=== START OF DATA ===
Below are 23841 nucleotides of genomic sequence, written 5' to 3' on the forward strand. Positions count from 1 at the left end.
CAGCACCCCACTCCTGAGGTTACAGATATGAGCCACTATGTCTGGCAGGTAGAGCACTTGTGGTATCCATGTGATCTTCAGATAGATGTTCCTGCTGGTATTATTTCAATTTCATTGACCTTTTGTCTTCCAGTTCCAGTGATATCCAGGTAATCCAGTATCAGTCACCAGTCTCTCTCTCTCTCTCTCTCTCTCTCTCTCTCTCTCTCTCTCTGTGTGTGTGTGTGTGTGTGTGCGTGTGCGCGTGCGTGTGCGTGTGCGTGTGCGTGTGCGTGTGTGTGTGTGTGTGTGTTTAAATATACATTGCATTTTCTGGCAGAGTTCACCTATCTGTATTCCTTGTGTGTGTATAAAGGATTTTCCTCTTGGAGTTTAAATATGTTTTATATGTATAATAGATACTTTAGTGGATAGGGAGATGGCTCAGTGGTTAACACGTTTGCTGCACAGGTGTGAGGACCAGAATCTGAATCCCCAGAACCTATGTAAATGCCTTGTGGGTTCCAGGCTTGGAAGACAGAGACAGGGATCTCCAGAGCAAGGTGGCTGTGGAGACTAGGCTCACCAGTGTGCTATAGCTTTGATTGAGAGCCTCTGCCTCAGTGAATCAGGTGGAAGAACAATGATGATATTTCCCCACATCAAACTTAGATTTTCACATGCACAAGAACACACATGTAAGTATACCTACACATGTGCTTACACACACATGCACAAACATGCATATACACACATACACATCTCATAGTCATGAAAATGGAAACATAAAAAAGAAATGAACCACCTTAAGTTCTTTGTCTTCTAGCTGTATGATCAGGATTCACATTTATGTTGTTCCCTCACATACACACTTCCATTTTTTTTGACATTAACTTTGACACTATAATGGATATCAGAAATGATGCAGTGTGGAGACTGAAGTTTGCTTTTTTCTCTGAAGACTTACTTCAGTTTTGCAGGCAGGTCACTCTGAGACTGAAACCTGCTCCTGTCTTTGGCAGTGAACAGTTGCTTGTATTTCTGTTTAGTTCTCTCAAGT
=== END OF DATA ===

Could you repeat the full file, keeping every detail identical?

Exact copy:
Below are 23841 nucleotides of genomic sequence, written 5' to 3' on the forward strand. Positions count from 1 at the left end.
CAGCACCCCACTCCTGAGGTTACAGATATGAGCCACTATGTCTGGCAGGTAGAGCACTTGTGGTATCCATGTGATCTTCAGATAGATGTTCCTGCTGGTATTATTTCAATTTCATTGACCTTTTGTCTTCCAGTTCCAGTGATATCCAGGTAATCCAGTATCAGTCACCAGTCTCTCTCTCTCTCTCTCTCTCTCTCTCTCTCTCTCTCTCTCTGTGTGTGTGTGTGTGTGTGTGCGTGTGCGCGTGCGTGTGCGTGTGCGTGTGCGTGTGCGTGTGTGTGTGTGTGTGTGTTTAAATATACATTGCATTTTCTGGCAGAGTTCACCTATCTGTATTCCTTGTGTGTGTATAAAGGATTTTCCTCTTGGAGTTTAAATATGTTTTATATGTATAATAGATACTTTAGTGGATAGGGAGATGGCTCAGTGGTTAACACGTTTGCTGCACAGGTGTGAGGACCAGAATCTGAATCCCCAGAACCTATGTAAATGCCTTGTGGGTTCCAGGCTTGGAAGACAGAGACAGGGATCTCCAGAGCAAGGTGGCTGTGGAGACTAGGCTCACCAGTGTGCTATAGCTTTGATTGAGAGCCTCTGCCTCAGTGAATCAGGTGGAAGAACAATGATGATATTTCCCCACATCAAACTTAGATTTTCACATGCACAAGAACACACATGTAAGTATACCTACACATGTGCTTACACACACATGCACAAACATGCATATACACACATACACATCTCATAGTCATGAAAATGGAAACATAAAAAAGAAATGAACCACCTTAAGTTCTTTGTCTTCTAGCTGTATGATCAGGATTCACATTTATGTTGTTCCCTCACATACACACTTCCATTTTTTTTGACATTAACTTTGACACTATAATGGATATCAGAAATGATGCAGTGTGGAGACTGAAGTTTGCTTTTTTCTCTGAAGACTTACTTCAGTTTTGCAGGCAGGTCACTCTGAGACTGAAACCTGCTCCTGTCTTTGGCAGTGAACAGTTGCTTGTATTTCTGTTTAGTTCTCTCAAGT